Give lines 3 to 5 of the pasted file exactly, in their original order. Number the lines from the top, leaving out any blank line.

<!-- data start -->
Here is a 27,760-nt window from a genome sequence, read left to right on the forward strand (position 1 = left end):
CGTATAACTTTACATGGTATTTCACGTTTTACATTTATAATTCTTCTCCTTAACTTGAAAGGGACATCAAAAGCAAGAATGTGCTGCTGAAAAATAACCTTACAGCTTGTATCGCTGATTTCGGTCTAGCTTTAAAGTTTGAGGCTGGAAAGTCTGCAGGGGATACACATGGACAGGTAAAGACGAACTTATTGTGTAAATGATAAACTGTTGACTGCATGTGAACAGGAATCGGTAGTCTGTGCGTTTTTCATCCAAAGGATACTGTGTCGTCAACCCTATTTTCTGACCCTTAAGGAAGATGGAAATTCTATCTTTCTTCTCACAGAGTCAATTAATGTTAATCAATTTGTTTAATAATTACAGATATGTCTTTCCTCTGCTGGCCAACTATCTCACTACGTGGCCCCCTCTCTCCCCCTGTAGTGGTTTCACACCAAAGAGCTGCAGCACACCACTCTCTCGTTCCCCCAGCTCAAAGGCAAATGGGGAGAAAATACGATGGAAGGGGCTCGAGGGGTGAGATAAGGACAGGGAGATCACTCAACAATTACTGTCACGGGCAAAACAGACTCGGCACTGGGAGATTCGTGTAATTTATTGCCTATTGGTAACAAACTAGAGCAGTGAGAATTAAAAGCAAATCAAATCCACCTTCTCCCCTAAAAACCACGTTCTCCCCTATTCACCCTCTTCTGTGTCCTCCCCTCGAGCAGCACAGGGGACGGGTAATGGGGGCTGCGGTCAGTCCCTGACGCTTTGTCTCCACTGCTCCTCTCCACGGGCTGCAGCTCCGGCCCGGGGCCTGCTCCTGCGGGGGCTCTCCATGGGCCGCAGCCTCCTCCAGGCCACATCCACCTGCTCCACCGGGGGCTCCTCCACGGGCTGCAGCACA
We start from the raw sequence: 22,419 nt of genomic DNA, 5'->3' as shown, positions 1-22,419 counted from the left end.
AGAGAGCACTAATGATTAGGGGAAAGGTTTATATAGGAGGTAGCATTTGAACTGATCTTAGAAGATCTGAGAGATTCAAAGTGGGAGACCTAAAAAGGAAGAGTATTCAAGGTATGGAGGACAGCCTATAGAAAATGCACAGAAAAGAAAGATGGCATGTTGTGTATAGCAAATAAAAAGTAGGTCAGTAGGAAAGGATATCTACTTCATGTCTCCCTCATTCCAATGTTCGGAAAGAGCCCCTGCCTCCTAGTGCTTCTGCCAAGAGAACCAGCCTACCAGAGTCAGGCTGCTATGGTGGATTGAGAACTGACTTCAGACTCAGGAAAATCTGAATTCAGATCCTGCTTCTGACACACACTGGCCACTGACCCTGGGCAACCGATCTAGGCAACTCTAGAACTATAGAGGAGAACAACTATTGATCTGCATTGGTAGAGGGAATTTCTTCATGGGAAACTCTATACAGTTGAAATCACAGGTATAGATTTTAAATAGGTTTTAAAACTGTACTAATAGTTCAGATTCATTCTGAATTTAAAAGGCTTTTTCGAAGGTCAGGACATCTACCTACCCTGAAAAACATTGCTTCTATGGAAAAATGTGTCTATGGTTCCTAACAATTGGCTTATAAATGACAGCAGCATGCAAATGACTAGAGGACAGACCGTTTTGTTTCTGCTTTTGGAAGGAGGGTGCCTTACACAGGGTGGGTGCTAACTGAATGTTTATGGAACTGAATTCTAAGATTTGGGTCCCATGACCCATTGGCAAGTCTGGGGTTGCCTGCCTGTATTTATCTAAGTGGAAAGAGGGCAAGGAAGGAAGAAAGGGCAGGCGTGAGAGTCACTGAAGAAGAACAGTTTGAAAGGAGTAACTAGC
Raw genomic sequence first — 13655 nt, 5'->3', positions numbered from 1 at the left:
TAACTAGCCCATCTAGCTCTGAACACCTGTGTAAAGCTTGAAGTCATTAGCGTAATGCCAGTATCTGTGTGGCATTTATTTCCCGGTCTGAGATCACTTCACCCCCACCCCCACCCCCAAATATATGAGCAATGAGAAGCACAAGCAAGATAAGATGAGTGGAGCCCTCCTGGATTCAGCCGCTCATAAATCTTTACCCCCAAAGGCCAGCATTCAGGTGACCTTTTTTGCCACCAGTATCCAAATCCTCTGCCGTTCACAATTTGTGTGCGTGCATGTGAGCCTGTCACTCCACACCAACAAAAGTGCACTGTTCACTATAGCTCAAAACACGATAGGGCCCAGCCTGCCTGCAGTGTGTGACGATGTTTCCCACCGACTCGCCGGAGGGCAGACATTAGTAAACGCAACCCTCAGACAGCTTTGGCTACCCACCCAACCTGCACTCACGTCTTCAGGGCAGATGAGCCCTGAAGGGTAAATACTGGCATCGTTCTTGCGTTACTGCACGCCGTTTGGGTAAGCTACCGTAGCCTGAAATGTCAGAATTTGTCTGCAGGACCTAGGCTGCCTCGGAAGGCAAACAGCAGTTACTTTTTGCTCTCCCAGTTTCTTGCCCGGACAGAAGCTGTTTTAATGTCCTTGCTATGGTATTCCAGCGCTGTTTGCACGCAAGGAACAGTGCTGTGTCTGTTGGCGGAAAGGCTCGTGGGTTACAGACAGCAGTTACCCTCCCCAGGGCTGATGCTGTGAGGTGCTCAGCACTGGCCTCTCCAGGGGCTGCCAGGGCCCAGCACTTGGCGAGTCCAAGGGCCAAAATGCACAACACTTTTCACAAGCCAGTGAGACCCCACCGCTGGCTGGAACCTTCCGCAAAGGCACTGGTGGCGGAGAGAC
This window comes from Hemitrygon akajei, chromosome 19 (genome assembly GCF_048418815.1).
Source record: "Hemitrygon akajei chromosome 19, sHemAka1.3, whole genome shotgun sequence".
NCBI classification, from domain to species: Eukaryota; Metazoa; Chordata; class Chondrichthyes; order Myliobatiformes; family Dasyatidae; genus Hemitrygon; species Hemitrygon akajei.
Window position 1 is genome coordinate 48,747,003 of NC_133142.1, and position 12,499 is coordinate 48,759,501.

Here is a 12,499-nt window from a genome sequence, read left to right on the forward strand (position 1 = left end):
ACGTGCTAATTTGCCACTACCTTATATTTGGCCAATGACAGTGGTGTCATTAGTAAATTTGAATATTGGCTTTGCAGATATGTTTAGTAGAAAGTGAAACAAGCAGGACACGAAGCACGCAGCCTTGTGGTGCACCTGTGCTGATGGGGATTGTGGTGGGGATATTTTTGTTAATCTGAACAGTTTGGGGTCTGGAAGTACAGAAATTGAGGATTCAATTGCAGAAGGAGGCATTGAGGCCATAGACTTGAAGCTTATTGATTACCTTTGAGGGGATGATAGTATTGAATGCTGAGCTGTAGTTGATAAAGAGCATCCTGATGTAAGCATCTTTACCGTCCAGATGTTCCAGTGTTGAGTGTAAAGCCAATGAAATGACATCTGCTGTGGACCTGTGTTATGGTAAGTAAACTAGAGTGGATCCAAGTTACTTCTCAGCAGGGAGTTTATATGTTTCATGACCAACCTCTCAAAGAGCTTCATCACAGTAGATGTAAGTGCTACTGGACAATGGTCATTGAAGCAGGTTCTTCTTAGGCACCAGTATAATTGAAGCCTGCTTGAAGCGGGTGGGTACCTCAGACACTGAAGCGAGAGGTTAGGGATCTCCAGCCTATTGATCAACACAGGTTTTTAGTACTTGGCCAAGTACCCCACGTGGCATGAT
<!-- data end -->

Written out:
We start from the raw sequence: 22,419 nt of genomic DNA, 5'->3' as shown, positions 1-22,419 counted from the left end.
AGAGAGCACTAATGATTAGGGGAAAGGTTTATATAGGAGGTAGCATTTGAACTGATCTTAGAAGATCTGAGAGATTCAAAGTGGGAGACCTAAAAAGGAAGAGTATTCAAGGTATGGAGGACAGCCTATAGAAAATGCACAGAAAAGAAAGATGGCATGTTGTGTATAGCAAATAAAAAGTAGGTCAGTAGGAAAGGATATCTACTTCATGTCTCCCTCATTCCAATGTTCGGAAAGAGCCCCTGCCTCCTAGTGCTTCTGCCAAGAGAACCAGCCTACCAGAGTCAGGCTGCTATGGTGGATTGAGAACTGACTTCAGACTCAGGAAAATCTGAATTCAGATCCTGCTTCTGACACACACTGGCCACTGACCCTGGGCAACCGATCTAGGCAACTCTAGAACTATAGAGGAGAACAACTATTGATCTGCATTGGTAGAGGGAATTTCTTCATGGGAAACTCTATACAGTTGAAATCACAGGTATAGATTTTAAATAGGTTTTAAAACTGTACTAATAGTTCAGATTCATTCTGAATTTAAAAGGCTTTTTCGAAGGTCAGGACATCTACCTACCCTGAAAAACATTGCTTCTATGGAAAAATGTGTCTATGGTTCCTAACAATTGGCTTATAAATGACAGCAGCATGCAAATGACTAGAGGACAGACCGTTTTGTTTCTGCTTTTGGAAGGAGGGTGCCTTACACAGGGTGGGTGCTAACTGAATGTTTATGGAACTGAATTCTAAGATTTGGGTCCCATGACCCATTGGCAAGTCTGGGGTTGCCTGCCTGTATTTATCTAAGTGGAAAGAGGGCAAGGAAGGAAGAAAGGGCAGGCGTGAGAGTCACTGAAGAAGAACAGTTTGAAAGGAGTAACTAGC
Raw genomic sequence first — 13655 nt, 5'->3', positions numbered from 1 at the left: